Bjoerndalen is right, if it's so easy to manipulate tests, then everybody should be afraid after their samples are taken away.

I am willing to bet that people like Ustiugov had nothing do with Rodchenkov, but they are targeted simply because of their potential at the Olympics. I am also certain had he not fallen in the sprint in Sochi and gotten (very likely IMO) a medal out of that race, he would have been in the same boat as Legkov, Vylegzhanin.

So if he wasn't implicated in anything, and post 2015 testing is OK, what's the problem? To me it seems like they are just trying to snatch a whisker that flies through the air and say 'aha, here it is,' without presenting any concrete evidence.

I know what the problem is, Rodchenkov left his post in 2015, then emigrated to the US, where he still lives. So it all starts and ends with him.

And what are Cramer and Pichler supposed to think about this? They have actually continuously denied any doping by their athletes prior, during and after Sochi. Pichler was there 2011-2014 (2015, maybe??, Libertine, you would know this) and he says there's no way any of his athletes were doping and that he would have known and would have said something right away, and knowing how critical he was of the Russians prior to taking over as the women's head coach, especially at the 2008 and 2009 world's where Yaroshenko, Iourieva, Akhatova were caught. He isn't allowed to go to Korea simply because he was a coach? And I am certain now that Cramer won't be allowed to go either. Guilt by association, the very definition of it is being spelled out in this never-ending saga.
 
Also, Lapshin, as you said, is allowed to go, and he apparently was on the McLaren report. Viktor Ahn, who as we all know, emigrated to Russia and received his citizenship before Sochi and won medals in Sochi, isn't allowed to compete, yet he was not in any list or was suspected of anything....So what gives? One man is on a list, but he moved to Korea and is a Korean now, but the other who was a Korean, raced for Korea, then moved to Russia, became Russian, won medals with Russia, isn't allowed to go??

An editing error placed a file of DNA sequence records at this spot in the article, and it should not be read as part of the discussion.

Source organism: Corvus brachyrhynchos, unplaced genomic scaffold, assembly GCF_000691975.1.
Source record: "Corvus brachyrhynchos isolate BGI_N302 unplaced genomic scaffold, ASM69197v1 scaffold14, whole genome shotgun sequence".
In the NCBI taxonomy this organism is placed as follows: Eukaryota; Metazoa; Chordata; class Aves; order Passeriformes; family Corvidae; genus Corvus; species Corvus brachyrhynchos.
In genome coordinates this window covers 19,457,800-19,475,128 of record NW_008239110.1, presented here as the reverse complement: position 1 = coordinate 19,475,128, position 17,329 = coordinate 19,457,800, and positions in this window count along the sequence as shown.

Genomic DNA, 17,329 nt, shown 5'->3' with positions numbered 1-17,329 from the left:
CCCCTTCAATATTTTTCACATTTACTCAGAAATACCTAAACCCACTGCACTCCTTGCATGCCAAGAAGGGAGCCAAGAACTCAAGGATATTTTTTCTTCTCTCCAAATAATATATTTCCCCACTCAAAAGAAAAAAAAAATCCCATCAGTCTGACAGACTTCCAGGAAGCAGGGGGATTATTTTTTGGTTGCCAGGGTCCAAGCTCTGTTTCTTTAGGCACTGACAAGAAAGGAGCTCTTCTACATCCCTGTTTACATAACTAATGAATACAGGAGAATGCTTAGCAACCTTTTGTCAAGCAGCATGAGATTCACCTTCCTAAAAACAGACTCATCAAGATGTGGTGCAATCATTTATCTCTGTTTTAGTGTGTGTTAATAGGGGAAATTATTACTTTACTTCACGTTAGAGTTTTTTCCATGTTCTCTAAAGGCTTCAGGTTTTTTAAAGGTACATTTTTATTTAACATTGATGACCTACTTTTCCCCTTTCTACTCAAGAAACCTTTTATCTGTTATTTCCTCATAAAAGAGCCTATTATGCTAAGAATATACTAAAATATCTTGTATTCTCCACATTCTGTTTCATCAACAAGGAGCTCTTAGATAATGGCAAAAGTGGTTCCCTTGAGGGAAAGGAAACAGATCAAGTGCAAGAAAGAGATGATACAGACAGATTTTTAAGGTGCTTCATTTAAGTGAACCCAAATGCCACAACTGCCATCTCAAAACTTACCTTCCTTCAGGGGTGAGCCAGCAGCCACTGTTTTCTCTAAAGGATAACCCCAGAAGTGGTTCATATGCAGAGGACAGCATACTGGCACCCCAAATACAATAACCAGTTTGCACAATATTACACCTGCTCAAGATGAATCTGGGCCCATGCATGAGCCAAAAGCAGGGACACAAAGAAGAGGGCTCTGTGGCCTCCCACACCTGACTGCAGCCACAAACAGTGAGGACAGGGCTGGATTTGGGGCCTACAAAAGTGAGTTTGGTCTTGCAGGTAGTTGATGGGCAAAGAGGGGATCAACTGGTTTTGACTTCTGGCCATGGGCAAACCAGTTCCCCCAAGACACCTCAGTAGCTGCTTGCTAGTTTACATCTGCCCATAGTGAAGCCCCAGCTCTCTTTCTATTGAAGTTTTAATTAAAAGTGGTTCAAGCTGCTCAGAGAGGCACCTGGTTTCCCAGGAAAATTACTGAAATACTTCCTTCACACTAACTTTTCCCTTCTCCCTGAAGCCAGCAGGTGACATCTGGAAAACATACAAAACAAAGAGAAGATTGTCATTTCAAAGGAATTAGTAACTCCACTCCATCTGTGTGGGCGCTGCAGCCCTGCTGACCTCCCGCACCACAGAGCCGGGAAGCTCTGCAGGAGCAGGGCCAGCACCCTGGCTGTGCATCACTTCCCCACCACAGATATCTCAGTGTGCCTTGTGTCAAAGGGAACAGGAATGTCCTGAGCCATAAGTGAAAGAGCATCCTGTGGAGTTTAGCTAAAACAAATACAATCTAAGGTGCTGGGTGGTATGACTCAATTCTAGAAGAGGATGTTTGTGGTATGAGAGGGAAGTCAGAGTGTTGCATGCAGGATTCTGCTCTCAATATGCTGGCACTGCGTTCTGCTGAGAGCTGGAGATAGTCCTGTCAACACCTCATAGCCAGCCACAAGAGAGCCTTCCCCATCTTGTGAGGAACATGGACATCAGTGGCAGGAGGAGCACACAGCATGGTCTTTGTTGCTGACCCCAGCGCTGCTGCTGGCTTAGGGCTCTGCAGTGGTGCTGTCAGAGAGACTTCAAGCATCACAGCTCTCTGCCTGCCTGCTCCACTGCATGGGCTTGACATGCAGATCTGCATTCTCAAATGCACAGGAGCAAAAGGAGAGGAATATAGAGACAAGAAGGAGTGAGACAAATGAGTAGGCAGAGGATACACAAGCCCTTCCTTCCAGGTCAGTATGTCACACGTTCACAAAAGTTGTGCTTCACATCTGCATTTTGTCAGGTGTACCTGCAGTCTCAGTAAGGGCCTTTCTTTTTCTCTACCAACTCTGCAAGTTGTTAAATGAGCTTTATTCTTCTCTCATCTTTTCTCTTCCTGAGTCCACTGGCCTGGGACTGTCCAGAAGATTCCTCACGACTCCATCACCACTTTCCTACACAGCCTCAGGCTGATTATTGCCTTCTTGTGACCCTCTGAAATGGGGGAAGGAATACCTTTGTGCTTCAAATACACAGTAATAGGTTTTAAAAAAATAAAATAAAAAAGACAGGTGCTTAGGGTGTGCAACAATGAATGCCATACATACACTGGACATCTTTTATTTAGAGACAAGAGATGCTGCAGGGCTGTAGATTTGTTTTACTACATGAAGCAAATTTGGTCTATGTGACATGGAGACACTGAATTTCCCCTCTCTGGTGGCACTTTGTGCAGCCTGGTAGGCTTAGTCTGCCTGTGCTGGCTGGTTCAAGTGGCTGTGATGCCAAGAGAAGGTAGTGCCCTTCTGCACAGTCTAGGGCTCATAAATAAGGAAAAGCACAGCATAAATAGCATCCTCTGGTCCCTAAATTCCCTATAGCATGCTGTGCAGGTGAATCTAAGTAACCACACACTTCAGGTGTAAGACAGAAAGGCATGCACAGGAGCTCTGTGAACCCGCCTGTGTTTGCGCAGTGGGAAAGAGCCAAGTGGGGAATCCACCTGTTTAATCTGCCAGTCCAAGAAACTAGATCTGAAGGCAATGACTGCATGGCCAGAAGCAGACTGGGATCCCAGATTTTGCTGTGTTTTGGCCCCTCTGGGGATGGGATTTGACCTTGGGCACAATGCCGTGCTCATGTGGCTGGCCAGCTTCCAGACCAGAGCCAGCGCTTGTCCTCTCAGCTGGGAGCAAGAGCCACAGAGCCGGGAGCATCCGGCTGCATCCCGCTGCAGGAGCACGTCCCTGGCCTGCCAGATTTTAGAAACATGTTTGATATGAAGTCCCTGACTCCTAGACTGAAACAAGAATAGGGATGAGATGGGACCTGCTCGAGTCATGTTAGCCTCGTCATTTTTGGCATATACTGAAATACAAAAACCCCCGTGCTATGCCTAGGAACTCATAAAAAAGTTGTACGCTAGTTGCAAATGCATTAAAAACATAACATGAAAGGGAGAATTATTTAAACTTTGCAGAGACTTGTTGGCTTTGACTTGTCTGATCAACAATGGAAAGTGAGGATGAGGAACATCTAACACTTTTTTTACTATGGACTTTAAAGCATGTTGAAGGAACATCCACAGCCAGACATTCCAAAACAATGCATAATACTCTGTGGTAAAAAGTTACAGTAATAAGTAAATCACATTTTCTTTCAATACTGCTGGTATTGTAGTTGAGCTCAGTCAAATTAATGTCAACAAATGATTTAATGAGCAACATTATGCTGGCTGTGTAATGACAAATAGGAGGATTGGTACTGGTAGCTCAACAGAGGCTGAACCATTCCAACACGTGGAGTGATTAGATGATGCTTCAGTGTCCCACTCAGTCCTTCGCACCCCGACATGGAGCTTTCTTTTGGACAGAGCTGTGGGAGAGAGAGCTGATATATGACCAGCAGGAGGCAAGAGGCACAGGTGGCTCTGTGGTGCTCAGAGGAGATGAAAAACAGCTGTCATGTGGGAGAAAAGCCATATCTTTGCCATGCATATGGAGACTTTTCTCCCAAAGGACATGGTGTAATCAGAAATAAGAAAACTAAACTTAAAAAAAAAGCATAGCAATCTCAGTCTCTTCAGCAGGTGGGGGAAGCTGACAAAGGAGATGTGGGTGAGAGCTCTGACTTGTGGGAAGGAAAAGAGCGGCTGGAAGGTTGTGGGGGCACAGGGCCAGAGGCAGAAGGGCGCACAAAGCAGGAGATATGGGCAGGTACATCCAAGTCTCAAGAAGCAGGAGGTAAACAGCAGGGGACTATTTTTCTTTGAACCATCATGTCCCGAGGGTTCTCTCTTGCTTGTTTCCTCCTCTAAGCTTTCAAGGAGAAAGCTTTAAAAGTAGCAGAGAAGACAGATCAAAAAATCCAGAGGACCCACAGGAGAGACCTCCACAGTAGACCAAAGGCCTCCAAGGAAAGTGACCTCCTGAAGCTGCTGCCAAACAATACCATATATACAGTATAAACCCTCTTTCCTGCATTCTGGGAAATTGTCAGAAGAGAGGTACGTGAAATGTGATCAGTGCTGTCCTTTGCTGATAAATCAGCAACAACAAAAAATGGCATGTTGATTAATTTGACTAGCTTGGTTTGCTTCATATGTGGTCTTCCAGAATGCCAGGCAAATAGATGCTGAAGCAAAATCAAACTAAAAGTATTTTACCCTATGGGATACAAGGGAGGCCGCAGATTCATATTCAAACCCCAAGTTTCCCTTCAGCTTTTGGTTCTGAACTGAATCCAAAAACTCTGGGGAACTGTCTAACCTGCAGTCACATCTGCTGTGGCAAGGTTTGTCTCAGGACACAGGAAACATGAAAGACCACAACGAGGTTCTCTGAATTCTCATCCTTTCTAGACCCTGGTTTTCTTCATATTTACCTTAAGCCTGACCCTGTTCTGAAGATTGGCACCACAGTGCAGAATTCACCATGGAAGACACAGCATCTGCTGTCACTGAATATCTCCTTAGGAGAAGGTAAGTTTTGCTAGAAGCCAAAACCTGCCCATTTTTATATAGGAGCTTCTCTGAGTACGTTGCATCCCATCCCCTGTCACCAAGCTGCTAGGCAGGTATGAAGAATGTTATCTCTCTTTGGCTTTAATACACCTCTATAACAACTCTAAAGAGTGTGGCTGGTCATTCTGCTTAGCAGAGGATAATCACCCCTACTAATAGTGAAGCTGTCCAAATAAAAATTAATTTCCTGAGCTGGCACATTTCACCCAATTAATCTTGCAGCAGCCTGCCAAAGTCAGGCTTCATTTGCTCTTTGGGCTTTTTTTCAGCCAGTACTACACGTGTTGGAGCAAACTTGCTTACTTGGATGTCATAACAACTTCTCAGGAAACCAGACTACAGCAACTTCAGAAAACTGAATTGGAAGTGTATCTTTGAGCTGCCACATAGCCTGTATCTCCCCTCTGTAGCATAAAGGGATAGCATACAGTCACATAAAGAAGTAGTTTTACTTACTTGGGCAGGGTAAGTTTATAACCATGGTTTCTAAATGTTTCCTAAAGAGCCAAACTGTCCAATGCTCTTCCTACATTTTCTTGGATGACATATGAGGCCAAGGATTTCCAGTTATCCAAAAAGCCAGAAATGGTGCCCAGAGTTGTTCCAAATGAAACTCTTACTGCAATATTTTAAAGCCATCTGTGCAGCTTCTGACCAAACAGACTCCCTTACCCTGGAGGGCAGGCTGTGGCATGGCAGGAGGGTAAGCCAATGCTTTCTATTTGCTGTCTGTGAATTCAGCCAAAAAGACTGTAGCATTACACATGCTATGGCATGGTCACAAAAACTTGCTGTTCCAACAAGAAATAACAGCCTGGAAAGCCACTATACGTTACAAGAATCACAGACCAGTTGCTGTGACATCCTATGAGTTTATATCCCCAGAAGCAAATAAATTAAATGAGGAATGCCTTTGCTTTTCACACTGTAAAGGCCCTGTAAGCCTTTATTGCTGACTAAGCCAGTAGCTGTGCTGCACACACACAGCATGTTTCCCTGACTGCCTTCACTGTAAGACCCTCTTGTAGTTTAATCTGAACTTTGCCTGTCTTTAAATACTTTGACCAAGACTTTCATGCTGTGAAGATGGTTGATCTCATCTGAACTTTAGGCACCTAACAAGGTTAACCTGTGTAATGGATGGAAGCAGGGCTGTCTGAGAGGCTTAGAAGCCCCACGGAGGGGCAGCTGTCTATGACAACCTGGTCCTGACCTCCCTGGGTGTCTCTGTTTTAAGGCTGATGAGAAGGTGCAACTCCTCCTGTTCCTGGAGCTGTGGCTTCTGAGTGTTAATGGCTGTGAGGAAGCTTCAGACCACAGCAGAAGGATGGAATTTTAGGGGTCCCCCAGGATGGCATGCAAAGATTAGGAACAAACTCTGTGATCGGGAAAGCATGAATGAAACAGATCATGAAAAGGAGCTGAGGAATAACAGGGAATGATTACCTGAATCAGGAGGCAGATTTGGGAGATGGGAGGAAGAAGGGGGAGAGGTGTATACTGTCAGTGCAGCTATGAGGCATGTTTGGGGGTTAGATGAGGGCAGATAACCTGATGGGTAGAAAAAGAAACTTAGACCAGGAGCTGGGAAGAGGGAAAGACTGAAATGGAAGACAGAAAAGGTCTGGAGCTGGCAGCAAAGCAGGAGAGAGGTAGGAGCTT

I wouldn't be shocked if Bolshunov (strong contender for medals in multiple xc events), Chervotkin (outsider), Larkov (outsider) Belorukova (outsider), Sedova (outsider), Nepryaeva (outsider), etc don't get to go either for reasons that nobody will know.

And I am reading some American news outlets and some of the comments below them and it's the usual, nauseating hypocrisy mixed with hyperbole. It's pathetic really.
 
The first 'full' list of the Russians who have been deemed satisfactorily clean to appear at Pyeongchang in the Nordic disciplines has leaked, and the names are:

BIATHLON
Tatiana Akimova, Anton Babikov, Matvey Eliseev, Uliana Kaisheva

CROSS COUNTRY
Yulia Belorukova, Aleksandr Bolshunov, Alexey Chervotkin, Andrey Larkov, Andrey Melnichenko, Anna Nechayevskaya, Natalia Nepryaeva, Aleksandr Panzhinskiy, Anastasia Sedova, Denis Spitsov

NORDIC COMBINED & SKI JUMPING
Irina Avvakumova, Anastasiya Barannikova, Evgeniy Klimov, Denis Kornilov, Aleksandra Kustova, Mikhail Nazarov, Alexey Romanov, Sofya Tikhonova

The official lists come out on the 28th, Russian media seems to suggest that there are still some revisions due.

However, we also know that Välbe nominated no fewer than 40 athletes for XC in the knowledge many would be excluded, while Kravtsov seemingly did not think they would face any serious issues and only nominated 11 biathletes, so now there's the potential that this blows up in their face as at least the Russian XC team can put together a half decent challenge and some relay teams, even if they're missing their talisman.